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Betting firm Betsson mum on multiple resignations

Employees describe work atmosphere as 'toxic'

Group directors and managers are leaving betting firm Betsson, industry sources told the Times of Malta.

The Betsson offices in Ta' Xbiex.The Betsson offices in Ta' Xbiex.

Given the level of the office occupied by those stepping down, in terms of hierarchy, the listed parent company in Sweden did not have to make a formal announcement, the sources noted.

Chairman and CEO Ulrik Bengtsson resigned last summer and Jesper Svensson took over as CEO of Betsson’s operational subsidiaries in December. Pontus Lindwall retained overall control.

Soon after, Betsson announced 130 lay-offs from the group and company sources described the current situation as “toxic”, with some even resorting to employee feedback site GlassDoors to air their complaints.

Apart from the human resources worries, the company’s profit margin dropped from 26.8 per cent in 2014 to 17.9 per cent last year.

To some extent, this was to be expected from a company in the process of restructuring. Mr Lindwall said at the presentation of the first quarter results at the end of April: “We follow a detailed plan and took several actions within different areas in the first quarter, aiming at getting Betsson back on track”, he had said, adding this would take time.

A company spokeswoman attributed the drop in the profit margin to a number of factors, including the revenue mix, “where we have grown the share of revenue from locally-taxed markets”.

She pointed out that the company had experienced “strong growth both organically and through acquisitions”, reaching a point where the organisation had to be restructured to become more efficient.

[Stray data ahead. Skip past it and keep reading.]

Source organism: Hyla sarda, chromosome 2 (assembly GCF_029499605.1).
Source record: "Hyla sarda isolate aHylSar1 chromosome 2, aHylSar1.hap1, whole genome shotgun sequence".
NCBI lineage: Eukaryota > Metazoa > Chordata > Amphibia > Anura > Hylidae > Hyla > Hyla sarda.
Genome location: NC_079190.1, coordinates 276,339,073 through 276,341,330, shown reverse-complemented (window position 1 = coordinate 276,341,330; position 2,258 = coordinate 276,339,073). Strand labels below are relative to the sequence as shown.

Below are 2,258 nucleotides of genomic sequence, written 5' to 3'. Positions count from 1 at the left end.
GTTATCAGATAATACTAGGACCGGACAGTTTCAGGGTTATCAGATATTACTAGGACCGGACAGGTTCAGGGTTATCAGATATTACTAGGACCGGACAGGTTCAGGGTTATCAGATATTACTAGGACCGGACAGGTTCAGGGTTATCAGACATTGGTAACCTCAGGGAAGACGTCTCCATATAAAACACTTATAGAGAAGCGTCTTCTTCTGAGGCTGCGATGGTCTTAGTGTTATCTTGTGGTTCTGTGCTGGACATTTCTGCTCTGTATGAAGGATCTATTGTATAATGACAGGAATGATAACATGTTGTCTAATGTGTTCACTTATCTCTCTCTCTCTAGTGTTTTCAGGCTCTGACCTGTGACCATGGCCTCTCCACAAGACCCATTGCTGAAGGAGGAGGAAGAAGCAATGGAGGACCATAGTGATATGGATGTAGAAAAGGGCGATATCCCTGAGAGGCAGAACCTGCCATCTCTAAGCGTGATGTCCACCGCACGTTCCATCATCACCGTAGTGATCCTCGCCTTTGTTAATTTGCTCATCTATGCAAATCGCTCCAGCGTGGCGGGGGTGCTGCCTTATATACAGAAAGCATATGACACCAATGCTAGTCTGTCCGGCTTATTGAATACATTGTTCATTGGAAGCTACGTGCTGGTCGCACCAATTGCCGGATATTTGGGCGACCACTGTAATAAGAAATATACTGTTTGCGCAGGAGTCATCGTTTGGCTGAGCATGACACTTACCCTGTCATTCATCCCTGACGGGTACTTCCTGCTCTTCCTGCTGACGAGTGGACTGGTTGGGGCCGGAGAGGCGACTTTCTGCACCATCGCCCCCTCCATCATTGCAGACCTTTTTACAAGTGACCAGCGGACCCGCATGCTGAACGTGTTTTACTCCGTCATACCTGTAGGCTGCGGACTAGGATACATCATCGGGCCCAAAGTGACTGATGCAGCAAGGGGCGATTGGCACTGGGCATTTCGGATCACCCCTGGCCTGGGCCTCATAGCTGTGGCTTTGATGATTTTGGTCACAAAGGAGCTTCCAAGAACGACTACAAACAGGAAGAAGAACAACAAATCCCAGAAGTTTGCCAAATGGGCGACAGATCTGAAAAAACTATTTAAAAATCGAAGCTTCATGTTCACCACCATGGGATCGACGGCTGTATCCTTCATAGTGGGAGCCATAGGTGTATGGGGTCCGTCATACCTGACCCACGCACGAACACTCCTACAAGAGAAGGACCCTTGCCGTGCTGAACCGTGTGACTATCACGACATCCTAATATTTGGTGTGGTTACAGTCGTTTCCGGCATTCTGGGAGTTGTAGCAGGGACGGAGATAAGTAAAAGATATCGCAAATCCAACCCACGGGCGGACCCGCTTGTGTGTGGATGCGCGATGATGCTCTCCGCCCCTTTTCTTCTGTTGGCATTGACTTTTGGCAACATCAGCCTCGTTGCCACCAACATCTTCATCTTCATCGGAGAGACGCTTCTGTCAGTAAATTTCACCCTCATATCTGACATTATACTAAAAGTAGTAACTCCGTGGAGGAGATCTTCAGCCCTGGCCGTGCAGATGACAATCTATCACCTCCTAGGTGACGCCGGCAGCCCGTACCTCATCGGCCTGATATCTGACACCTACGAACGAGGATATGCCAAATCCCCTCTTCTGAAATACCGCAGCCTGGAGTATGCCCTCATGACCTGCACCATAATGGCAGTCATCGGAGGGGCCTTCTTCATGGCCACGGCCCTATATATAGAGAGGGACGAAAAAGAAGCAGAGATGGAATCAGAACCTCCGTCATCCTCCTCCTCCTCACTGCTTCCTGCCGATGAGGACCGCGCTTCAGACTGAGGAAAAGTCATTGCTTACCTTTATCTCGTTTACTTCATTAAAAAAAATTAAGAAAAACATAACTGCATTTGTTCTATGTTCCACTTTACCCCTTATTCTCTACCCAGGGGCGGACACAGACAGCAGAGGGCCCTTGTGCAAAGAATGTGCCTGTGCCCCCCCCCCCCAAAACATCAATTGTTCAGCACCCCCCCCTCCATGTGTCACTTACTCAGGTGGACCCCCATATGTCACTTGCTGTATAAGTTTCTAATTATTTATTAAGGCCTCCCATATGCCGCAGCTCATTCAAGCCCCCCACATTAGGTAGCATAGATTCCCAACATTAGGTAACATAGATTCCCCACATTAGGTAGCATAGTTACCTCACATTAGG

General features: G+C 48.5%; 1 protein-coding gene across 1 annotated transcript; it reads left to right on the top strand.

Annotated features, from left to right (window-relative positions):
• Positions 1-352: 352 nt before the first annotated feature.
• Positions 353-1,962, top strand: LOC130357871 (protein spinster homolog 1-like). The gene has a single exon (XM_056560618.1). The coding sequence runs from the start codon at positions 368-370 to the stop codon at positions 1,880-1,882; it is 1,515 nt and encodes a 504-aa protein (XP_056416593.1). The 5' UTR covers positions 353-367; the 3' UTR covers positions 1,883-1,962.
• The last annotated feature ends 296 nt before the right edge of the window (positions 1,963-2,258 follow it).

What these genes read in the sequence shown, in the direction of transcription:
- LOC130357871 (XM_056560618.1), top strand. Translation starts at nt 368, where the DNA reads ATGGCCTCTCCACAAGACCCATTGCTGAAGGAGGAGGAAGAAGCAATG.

“We have made management changes, restructuring of the commercial and marketing teams and various other initiatives to improve ways of working and return on investment in general,” she said.

Mr Lindwall had referred to regulatory changes in Sweden and the Netherlands and the spokeswoman clarified that though the strategy was evolving the approach to Malta had not changed.

“The Swedish market will probably be re-regulated in January 2019 and Betsson will probably apply for licences. The re-regulation in the Netherlands is moving forward at a slower pace. Betsson also sees long-term value in offering online gaming to customers under the Maltese licence,” she said.

The reduction in headcount, the spokeswoman continued, was one of the consequences of the restructuring, confirming that the headcount in Malta was 964 on March 31, 2018 and 1,018 a year earlier. However, she declined to comment on the individual personnel changes outside the senior management team, saying this was not company practice.

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